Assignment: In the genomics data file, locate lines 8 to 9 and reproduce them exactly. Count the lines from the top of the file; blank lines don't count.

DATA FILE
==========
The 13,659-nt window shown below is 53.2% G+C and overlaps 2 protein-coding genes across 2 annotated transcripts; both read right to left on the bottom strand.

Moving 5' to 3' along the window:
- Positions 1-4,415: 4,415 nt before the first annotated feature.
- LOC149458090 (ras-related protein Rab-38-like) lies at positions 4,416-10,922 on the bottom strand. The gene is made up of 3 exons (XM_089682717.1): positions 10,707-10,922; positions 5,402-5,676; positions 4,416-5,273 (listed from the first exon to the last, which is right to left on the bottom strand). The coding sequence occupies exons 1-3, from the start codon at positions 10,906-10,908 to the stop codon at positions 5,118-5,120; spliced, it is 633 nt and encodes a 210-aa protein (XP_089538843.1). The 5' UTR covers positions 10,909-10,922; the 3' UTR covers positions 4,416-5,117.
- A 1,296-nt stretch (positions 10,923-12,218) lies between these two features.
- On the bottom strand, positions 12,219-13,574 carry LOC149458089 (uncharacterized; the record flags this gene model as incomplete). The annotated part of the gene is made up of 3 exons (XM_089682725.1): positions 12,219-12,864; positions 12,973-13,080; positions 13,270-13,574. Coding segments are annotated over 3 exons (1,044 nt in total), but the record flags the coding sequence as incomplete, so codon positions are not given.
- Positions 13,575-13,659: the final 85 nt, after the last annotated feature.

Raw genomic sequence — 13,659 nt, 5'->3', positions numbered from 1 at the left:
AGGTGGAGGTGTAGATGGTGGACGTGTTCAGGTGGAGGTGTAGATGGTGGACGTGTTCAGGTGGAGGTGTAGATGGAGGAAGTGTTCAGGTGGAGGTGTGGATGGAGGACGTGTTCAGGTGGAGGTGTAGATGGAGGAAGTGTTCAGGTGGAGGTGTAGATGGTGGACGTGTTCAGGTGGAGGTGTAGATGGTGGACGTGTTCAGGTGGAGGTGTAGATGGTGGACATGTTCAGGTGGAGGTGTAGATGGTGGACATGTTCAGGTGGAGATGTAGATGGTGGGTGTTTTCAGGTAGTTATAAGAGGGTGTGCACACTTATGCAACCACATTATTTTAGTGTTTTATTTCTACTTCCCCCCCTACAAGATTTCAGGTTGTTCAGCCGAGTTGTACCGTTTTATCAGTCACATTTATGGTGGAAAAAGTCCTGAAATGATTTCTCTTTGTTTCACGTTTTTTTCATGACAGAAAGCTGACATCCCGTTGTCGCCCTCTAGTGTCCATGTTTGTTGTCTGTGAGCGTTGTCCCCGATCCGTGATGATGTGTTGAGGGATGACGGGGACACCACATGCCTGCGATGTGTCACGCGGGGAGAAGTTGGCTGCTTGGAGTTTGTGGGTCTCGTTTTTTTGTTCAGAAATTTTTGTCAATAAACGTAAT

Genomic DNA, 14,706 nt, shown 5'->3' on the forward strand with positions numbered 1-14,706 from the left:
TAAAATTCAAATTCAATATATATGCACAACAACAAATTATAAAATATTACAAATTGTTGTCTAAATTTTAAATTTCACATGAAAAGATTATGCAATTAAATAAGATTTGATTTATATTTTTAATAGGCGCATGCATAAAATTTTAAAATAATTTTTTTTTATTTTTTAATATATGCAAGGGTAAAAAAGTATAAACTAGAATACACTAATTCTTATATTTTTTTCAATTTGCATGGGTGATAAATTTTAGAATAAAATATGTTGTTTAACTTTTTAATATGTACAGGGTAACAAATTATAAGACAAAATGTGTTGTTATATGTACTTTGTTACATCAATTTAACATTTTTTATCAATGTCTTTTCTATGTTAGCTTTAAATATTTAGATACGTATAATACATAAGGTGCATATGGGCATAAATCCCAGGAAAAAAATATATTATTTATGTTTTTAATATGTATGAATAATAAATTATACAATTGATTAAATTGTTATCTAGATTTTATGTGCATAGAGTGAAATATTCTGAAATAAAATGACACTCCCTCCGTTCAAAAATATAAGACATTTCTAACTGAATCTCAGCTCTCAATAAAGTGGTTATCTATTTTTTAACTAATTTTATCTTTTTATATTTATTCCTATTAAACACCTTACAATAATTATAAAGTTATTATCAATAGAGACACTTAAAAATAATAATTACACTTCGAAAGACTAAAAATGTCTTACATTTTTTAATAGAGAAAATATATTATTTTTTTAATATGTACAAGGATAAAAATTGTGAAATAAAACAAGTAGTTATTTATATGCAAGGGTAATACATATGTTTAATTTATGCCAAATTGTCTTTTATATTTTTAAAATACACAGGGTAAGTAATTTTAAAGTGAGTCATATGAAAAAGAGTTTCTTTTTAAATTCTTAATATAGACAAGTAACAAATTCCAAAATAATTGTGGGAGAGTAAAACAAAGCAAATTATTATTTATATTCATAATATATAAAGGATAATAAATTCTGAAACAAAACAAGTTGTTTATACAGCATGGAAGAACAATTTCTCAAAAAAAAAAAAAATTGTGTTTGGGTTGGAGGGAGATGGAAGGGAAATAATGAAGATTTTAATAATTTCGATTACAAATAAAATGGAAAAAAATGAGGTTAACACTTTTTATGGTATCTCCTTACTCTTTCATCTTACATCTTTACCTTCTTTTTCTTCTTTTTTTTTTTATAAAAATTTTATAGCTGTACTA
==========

Raw genomic sequence — 13,659 nt, 5'->3', positions numbered from 1 at the left:
AGGTGGAGGTGTAGATGGTGGACGTGTTCAGGTGGAGGTGTAGATGGTGGACGTGTTCAGGTGGAGGTGTAGATGGAGGAAGTGTTCAGGTGGAGGTGTGGATGGAGGACGTGTTCAGGTGGAGGTGTAGATGGAGGAAGTGTTCAGGTGGAGGTGTAGATGGTGGACGTGTTCAGGTGGAGGTGTAGATGGTGGACGTGTTCAGGTGGAGGTGTAGATGGTGGACATGTTCAGGTGGAGGTGTAGATGGTGGACATGTTCAGGTGGAGATGTAGATGGTGGGTGTTTTCAGGTAGTTATAAGAGGGTGTGCACACTTATGCAACCACATTATTTTAGTGTTTTATTTCTACTTCCCCCCCTACAAGATTTCAGGTTGTTCAGCCGAGTTGTACCGTTTTATCAGTCACATTTATGGTGGAAAAAGTCCTGAAATGATTTCTCTTTGTTTCACGTTTTTTTCATGACAGAAAGCTGACATCCCGTTGTCGCCCTCTAGTGTCCATGTTTGTTGTCTGTGAGCGTTGTCCCCGATCCGTGATGATGTGTTGAGGGATGACGGGGACACCACATGCCTGCGATGTGTCACGCGGGGAGAAGTTGGCTGCTTGGAGTTTGTGGGTCTCGTTTTTTTGTTCAGAAATTTTTGTCAATAAACGTAAT